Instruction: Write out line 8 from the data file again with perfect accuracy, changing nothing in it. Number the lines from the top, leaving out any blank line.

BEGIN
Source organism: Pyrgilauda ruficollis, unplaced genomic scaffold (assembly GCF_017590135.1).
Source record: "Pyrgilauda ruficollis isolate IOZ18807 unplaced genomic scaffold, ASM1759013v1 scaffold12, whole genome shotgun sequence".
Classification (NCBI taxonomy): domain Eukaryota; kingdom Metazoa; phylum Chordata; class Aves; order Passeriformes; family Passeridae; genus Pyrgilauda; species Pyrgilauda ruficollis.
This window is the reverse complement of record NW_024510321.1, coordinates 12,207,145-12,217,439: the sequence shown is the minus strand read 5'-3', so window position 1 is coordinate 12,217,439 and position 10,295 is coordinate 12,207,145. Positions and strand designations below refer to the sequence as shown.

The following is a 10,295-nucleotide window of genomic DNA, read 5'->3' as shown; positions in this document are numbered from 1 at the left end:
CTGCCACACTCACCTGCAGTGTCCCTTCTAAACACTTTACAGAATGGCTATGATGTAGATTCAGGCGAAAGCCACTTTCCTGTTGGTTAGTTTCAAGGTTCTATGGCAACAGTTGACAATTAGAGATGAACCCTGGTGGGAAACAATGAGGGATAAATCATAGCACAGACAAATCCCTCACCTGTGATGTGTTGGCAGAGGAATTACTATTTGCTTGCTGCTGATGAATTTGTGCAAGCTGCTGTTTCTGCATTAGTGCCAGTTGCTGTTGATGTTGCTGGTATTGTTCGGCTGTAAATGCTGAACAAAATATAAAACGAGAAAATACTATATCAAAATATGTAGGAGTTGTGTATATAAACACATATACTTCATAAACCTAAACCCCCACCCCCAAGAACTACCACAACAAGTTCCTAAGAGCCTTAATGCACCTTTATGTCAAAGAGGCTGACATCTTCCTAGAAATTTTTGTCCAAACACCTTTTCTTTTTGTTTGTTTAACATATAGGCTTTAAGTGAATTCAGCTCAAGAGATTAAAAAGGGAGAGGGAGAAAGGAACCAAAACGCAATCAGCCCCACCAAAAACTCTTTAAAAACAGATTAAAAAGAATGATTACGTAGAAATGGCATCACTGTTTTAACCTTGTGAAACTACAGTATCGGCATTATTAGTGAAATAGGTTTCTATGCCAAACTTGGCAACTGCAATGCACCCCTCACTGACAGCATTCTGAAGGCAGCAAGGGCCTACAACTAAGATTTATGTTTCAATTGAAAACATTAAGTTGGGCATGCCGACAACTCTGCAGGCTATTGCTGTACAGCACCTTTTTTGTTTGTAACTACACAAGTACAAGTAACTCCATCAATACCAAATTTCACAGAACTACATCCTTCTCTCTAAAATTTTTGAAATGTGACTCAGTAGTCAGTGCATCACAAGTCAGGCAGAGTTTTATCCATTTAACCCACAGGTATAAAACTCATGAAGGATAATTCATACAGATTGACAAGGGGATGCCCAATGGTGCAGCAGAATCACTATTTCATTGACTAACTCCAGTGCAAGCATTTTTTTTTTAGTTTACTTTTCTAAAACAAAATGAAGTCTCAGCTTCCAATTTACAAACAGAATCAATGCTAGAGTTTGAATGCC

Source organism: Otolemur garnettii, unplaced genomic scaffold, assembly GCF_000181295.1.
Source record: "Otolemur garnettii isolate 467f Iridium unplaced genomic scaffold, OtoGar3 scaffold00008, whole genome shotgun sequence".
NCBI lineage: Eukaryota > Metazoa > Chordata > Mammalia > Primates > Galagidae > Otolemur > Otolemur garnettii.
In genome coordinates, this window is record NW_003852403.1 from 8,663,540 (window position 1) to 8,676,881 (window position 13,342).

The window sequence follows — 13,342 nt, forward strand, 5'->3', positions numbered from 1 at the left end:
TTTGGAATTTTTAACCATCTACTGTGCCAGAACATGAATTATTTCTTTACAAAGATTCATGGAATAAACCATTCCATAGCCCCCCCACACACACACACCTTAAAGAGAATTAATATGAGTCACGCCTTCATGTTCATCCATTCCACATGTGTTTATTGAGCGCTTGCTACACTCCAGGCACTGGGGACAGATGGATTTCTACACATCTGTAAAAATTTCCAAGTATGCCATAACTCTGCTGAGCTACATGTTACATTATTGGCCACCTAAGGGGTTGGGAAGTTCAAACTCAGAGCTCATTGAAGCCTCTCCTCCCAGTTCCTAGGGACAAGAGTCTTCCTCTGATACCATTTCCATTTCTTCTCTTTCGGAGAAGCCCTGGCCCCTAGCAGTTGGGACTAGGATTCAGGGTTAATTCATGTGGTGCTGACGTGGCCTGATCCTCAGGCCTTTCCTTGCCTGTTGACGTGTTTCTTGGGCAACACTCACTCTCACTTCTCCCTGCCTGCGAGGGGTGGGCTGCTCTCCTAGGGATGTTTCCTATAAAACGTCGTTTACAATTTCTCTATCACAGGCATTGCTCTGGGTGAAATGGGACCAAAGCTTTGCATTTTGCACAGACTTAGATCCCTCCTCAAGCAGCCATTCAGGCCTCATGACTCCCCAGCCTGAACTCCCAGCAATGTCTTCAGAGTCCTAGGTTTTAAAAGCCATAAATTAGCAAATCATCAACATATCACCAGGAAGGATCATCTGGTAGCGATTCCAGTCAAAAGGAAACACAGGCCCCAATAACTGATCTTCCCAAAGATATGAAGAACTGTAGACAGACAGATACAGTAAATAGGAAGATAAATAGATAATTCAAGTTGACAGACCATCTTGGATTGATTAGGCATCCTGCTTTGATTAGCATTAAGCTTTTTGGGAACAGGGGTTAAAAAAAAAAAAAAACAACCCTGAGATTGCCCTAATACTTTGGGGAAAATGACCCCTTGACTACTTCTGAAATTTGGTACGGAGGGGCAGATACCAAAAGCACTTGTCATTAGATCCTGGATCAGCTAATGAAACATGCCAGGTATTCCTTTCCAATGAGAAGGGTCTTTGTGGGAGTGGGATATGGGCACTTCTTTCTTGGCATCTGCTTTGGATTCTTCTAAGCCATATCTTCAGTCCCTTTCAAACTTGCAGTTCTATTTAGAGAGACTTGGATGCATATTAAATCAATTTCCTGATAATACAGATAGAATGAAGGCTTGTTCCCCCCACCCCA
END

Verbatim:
Source record: "Otolemur garnettii isolate 467f Iridium unplaced genomic scaffold, OtoGar3 scaffold00008, whole genome shotgun sequence".